Taking advantage of the state’s innovation law, APS officials created the zone to give schools greater flexibility from some state laws, union or district policies so principals could govern things like curriculum, hiring practices, school calendars and budgets in ways that might improve achievement at their schools.

Last year, in the first year of innovation status, district officials worked with principals of the five schools in the zone to figure out what district services they could do without, and what extra services they wanted to pay for with the money they might have instead.

Principals started by looking at what their school needed help with and then district officials worked with them to analyze how well the existing services worked.

In the case of the TeleLanguage service, district officials calculated that the average district school used the translation service for about 909 minutes, or about 15 hours, per school year. But each of the five schools in the innovation zone used the service for about 2,978 minutes per school year — about three times as often as the average district school.

After the analysis, the five schools decided to drop several services, including some from the district’s human resources department, and in exchange the schools were given about $500,000 extra in the 2017-18 budget.

How the money is being spent

  • Translation services, $14,000
  • Health Sciences Academy at Aurora Central, $30,000
  • College and career services, $30,000
  • Parent support budget for Student Engagement Advocate, $5,000
  • Talent acquisition and marketing budget, $40,000
  • Three full-time positions, $305,189
  • Individual school supports: Crawford, $20,000; Paris, $20,000; Boston K-8, $20,000; Aurora West, $30,000; Aurora Central, $36,000

“I led all five principals through the process of evaluating the needs of their schools,” said Lamont Browne, executive director of autonomous schools, including the innovation zone. “My approach was very much facilitating what ideas they had for who they were.”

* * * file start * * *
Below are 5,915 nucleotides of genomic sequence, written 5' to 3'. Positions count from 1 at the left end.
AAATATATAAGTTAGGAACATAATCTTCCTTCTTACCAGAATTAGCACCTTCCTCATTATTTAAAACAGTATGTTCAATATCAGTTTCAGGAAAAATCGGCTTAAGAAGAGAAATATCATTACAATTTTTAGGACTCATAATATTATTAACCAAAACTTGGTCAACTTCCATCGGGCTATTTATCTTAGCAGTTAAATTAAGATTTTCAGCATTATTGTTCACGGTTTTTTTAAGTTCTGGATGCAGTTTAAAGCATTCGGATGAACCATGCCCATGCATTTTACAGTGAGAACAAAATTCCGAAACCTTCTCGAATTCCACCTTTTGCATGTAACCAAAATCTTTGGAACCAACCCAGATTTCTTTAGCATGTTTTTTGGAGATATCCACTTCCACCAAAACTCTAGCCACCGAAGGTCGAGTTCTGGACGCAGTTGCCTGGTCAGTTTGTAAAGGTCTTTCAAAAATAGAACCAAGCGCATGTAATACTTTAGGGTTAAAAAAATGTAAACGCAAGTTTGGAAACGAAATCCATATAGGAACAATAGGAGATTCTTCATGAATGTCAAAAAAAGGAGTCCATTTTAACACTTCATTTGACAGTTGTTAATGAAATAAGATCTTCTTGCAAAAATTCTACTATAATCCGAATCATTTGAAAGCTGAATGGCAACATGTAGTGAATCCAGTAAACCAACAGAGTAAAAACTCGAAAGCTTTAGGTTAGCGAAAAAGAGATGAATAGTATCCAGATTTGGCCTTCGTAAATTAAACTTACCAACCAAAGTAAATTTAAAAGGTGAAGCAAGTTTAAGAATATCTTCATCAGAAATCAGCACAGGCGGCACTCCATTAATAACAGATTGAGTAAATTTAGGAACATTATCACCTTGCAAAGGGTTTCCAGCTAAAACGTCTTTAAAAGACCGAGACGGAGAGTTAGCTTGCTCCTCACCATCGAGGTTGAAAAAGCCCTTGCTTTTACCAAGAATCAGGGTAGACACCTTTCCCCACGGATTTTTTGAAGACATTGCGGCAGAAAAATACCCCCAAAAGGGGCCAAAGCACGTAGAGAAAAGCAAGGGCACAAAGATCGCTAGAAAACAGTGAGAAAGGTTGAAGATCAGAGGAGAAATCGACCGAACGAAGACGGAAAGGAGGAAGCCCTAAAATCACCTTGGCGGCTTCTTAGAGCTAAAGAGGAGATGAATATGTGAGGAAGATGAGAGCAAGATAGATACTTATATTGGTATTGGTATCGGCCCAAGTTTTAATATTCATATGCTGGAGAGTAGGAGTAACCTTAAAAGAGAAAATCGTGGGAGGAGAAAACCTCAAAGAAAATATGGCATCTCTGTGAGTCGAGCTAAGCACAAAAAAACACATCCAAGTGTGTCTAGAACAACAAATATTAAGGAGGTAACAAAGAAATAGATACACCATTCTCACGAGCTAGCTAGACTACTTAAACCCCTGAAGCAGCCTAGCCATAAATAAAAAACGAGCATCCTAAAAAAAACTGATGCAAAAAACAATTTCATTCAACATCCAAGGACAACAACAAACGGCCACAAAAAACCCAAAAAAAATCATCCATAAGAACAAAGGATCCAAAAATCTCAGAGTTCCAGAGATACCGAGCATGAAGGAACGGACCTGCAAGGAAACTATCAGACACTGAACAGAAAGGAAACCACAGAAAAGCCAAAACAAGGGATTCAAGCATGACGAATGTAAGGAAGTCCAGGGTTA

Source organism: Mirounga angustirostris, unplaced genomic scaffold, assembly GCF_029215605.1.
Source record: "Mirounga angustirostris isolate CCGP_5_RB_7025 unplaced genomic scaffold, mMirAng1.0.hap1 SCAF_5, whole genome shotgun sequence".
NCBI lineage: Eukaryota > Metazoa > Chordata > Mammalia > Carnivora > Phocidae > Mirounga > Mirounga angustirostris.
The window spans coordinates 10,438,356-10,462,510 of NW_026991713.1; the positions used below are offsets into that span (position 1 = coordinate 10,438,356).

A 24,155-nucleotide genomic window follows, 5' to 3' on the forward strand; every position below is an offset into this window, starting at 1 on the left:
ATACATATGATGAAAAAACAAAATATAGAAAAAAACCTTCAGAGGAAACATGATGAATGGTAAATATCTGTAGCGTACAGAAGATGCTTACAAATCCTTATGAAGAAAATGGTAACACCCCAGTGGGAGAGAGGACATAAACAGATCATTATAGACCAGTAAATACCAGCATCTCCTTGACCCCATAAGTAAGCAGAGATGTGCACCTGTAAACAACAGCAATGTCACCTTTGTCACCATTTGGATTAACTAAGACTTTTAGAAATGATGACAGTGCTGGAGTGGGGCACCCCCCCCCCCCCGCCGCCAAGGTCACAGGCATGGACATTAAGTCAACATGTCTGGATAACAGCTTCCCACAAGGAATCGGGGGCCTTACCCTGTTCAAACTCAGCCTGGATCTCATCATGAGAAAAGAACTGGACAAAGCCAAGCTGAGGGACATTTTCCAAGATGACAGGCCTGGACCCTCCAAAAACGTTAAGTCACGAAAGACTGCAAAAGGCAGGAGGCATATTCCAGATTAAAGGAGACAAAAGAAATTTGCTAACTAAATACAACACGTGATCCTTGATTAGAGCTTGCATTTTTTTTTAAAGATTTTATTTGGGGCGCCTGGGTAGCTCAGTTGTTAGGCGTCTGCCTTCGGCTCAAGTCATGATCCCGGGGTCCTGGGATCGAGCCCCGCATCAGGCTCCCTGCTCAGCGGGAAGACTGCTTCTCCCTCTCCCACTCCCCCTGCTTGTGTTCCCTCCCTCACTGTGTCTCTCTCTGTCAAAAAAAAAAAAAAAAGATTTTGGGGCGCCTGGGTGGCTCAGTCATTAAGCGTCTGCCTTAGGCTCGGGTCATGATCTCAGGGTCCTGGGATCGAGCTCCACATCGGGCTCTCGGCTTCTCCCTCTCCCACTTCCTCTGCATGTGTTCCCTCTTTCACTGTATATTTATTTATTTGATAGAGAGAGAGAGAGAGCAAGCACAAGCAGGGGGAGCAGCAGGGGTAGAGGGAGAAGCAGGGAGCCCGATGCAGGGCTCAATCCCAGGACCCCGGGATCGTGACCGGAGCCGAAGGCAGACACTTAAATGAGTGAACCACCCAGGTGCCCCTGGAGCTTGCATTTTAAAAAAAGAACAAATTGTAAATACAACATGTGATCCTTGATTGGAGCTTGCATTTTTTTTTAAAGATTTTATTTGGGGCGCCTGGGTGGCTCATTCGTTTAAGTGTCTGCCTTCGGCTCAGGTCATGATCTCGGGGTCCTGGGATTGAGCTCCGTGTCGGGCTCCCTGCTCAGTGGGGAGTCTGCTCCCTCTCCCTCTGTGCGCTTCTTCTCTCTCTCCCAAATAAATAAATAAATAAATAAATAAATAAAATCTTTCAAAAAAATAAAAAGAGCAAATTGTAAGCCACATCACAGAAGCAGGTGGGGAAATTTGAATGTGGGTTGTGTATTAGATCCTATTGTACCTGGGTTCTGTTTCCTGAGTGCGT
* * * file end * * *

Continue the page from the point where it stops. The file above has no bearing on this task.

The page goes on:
As a zone, the five schools created three new positions with the extra $500,000. The schools hired a student engagement advocate to help communicate with families and improve student attendance (a position that would no longer exist at the district level); a director of instruction and leadership development; and a director of talent and acquisition to pick up some of the district HR department’s traditional duties.

The woman hired for that last role already has helped the five schools fill positions that still were open as school started.

Passchier described the budget redesign process as collaborative and said she spent a lot of time reflecting on her school’s needs.

“We were able to identify what are the zone-wide themes that we can support, but also what are unique things we need at the school level,” Browne said.

Each school made ia case for its own funding needs. For instance, Aurora Central High School hired an additional student engagement advocate that would be dedicated just to the 2,000-student high school. One of the staff person’s primary responsibilities: helping improve poor attendance.

Passchier said Crawford staff wanted to continue some reading work they’d done with a grant that was ending. The school is now using about $5,000 to continue work with a consultant the school found helpful in teaching students to read.

Officials say it’s too early to know how well the redesigned budget is working for the schools, but Passchier said she’s already seeing benefits two weeks into the school year.

The director of student engagement, who will work with the five schools to help them engage families and students with a goal of increasing attendance, already has been at Crawford several times, Passchier said.

Browne said that if principals find other district services they want to reconsider or analyze as the school year unfolds, the budget for the five schools may change.

Correction: This post has been updated to reflect that the innovation schools dropped use of just some of the services from the district’s human resources department.

On the right track

Aurora state test results mostly moving in positive direction

Students at Aurora's Boston K-8 school in spring 2015. (Photo by Helen H. Richardson/The Denver Post).

Aurora Public Schools officials are optimistic after seeing their latest state test scores, a major factor in whether the district will pull itself off the state’s watchlist for chronic poor performance.

The number of eighth graders that met or exceeded expectations on English tests increased by more than the state average. The district’s lowest performing school, Aurora Central High School, nearly doubled the number of ninth graders meeting or exceeding expectations on their English tests.